Unfortunately for the musician, New York courts don’t care. “[C]ourts may not by construction add or excise terms, nor distort the meaning of those used and thereby make a new contract for the parties under the guise of interpreting the writing.” And, “the court should not find the contract ambiguous where the interpretation urged by one party would strain the contract language beyond its reasonable and ordinary meaning.” Simply put, if a contract’s language isn’t ambiguous, the plain meaning of the words prevail. (Of course, this may be the most ambiguous contract I’ve ever heard. But that’s just my opinion.)

But then Mr. Leslie made a second video which said the following: “In the interest of retrieving the invaluable intellectual property contained on his laptop and hard drive, Mr. Leslie has increased the reward offer from $20,000 USD to $1,000,000 USD.”

This new video stated that Mr. Leslie was increasing the existing reward offer, making clear that the true offer was for the intellectual property on the laptop, not the laptop itself, and certainly not just the bag. If I offer a reward for a lost textbook, should I have to pay the reward if someone returns the cover of the book with all the pages ripped out? If I offer you money to find my laptop, and you return a broken piece of scrap metal….well, what do you think?

When the musician received his hard drive back and was unable to access it, he tried to have it fixed so he could retrieve the music on it. But the hard drive was evidence for this case, and by trying to have it repaired (which also required reformatting and partitioning of the drive) Mr. Leslie tampered with the evidence, according to the court.

The judge told the jury to accept as fact that Mr. Leslie intentionally destroyed anything that was on the laptop himself.

That. Changes. Everything.

If Mr. Leslie received the laptop and destroyed the files himself, it wouldn’t be a big leap of logic to believe he did it to weasel out of paying his offered reward. But there was no evidence that is what happened. Instead, the music producer may well have been desperately trying to get the files needed to help his career continue to explode? When names like Kanye and Jay-Z are asking for files that were contained on that your drive, wouldn’t you try anything possible to access it?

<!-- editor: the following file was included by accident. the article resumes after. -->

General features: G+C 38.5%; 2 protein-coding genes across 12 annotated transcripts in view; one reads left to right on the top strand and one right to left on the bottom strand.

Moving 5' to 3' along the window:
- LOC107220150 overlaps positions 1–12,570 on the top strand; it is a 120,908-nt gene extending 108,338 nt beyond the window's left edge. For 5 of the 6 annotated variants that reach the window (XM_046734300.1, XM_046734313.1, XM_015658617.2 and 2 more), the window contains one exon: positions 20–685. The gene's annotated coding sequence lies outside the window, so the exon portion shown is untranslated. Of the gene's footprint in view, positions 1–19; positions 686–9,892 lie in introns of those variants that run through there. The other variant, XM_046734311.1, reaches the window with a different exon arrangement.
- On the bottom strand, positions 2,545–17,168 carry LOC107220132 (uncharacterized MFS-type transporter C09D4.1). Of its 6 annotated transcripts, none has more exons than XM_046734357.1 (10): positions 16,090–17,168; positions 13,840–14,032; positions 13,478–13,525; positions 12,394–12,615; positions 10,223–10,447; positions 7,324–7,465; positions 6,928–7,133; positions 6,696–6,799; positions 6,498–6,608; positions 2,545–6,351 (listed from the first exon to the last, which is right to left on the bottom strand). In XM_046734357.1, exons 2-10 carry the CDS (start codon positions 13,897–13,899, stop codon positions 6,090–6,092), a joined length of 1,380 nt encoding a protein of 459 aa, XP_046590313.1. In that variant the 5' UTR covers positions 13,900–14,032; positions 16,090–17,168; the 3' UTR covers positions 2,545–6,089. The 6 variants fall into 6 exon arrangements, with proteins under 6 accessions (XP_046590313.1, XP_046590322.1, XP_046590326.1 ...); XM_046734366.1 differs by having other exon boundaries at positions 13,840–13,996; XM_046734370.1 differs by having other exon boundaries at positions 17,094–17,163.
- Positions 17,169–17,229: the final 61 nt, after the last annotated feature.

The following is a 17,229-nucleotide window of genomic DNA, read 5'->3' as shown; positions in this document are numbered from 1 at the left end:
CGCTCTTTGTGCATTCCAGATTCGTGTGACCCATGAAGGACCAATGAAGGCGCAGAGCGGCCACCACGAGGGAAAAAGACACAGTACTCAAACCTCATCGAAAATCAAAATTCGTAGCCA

The jury remained conflicted about this question, and during their deliberations asked the judge if they would be able to reward Mr. Augstein some money amount less than the $1 million. They were ordered to give an all or nothing decision, and eventually decided on “all.”  The judge is supposed to determine the law and the jury is supposed to determine the facts. Here, the fact-finding power was stripped from the jury, wrongfully in my opinion, and will be Mr. Leslie’s strongest chance for appeal.

“Contract law isn’t yet versed in its application of the very new and unique issues brought on by present technology,” says Mr. DeStefano. “This case is one of the most important modern tests for the fundamental concepts of contract law and addresses each element of contract formation.  Hard drive accessibility, data corruption, unilateral contracts formed through YouTube videos. This case really has it all.”

NOTE– February 13, 2013: An earlier version of this article said that Mr. Leslie sent out his laptop for repair. It was his hard drive.



19 Responses

  1. Sean says:

    Very informative article. I agree with pretty much everything you say but we cant let the fact that its Ryan leslie blur our judgement. At the end of the day he offered 1mil for the return of his laptop. Thats what happened. Do I think the guy deserved his 1mil for returning the laptop, of course not, and it is probabaly fishy but an offer is an offer.

  2. Marilyn says:

    Sean — but the author’s point is a good one. If I offered $25 for the return of my textbook and you returned it with all the pages torn out except for the Table of Contents — clearly you didn’t REALLY return my textbook. If I had a lawyer make my offer for me of course it would explain that it had to have the substantial portion of the pages intact. But I didn’t have a lawyer. So do I owe you the money? I don’t think so. Same for Ryan Leslie. I admit I’m a fan but I really think I’m being objective about this.